Estimates obtained from the first nationally representative longitudinal study of students in the United States in grades K-8, robust to both probit and propensity score matching models, provide empirical support for James Coleman’s social capital theory of Catholic school impacts on student behavior. Catholic schooling has a positive impact on the academic engagement, homework completion, tardiness, absenteeism, class attentiveness, and disruptive behavior of 8th graders. It has a negative impact on student assessments of their self-esteem. Little discernable impact on other psychological traits is observed. Data come from the U.S. Department of Education’s Early Childhood Longitudinal Study (K-8) initiated in 1998. All impacts are observed after controlling for numerous background characteristics and for 1st grade math and reading scores.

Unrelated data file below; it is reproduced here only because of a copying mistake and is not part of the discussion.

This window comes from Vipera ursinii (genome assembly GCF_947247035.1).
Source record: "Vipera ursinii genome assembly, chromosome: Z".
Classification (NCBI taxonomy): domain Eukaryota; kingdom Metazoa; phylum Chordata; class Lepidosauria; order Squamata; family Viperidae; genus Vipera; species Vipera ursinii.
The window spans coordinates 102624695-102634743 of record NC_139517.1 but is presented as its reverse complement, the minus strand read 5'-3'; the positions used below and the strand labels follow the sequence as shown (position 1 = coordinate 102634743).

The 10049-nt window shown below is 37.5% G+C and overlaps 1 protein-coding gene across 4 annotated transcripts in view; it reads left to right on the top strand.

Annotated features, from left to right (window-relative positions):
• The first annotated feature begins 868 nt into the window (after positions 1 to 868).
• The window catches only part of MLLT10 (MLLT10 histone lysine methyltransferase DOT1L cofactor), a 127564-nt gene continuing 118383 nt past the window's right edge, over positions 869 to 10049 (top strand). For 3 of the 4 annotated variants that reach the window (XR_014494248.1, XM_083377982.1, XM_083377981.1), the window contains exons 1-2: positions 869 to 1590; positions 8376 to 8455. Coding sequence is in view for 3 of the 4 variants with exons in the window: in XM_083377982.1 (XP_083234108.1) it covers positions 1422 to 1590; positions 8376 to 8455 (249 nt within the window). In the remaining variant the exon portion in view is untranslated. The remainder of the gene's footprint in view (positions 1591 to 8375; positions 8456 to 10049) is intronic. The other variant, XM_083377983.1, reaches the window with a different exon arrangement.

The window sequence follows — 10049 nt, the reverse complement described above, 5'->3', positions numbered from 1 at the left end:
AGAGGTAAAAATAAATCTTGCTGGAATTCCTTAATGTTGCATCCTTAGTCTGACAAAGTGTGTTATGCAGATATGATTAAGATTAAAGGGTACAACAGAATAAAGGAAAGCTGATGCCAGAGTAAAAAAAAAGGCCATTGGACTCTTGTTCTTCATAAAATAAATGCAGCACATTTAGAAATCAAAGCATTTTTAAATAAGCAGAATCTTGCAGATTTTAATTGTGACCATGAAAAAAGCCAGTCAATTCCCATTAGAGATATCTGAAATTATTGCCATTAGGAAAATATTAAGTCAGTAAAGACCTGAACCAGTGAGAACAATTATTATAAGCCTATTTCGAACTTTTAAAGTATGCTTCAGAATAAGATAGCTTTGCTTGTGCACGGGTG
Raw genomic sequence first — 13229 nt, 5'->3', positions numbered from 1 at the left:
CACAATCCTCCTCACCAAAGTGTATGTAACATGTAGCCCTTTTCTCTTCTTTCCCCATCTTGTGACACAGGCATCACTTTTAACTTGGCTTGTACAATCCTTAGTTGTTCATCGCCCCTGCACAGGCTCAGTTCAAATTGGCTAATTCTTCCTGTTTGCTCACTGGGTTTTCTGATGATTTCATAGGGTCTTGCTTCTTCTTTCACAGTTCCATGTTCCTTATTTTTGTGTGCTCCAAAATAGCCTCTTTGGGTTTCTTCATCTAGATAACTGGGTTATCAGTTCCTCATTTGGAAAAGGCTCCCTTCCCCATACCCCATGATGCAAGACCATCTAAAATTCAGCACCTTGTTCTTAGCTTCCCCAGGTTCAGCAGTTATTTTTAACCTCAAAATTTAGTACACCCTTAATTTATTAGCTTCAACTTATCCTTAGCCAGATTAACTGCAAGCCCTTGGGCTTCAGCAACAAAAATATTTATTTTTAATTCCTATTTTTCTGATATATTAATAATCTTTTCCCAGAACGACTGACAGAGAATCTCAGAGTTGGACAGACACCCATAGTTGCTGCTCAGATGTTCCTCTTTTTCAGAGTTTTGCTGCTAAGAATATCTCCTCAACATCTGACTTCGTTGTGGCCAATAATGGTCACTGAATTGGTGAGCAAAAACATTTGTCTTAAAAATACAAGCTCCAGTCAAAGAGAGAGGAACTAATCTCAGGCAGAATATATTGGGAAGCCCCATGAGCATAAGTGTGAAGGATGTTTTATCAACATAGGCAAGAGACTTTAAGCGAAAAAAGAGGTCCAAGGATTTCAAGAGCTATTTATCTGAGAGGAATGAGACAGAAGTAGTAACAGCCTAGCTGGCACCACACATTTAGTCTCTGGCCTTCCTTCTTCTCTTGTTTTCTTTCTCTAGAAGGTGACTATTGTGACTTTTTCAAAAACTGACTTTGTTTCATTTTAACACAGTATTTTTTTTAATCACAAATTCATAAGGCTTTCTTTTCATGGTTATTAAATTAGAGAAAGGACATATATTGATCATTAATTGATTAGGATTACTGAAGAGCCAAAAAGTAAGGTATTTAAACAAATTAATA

Peterson, Paul E., and Martina Viarengo. "Social Capital and School Sector Impacts on the Non-Cognitive Skills of Early Adolescents: Evidence from a Nationally Representative Longitudinal Survey." Harvard University Program on Education Policy and Governance PEPG09-04, October 2009.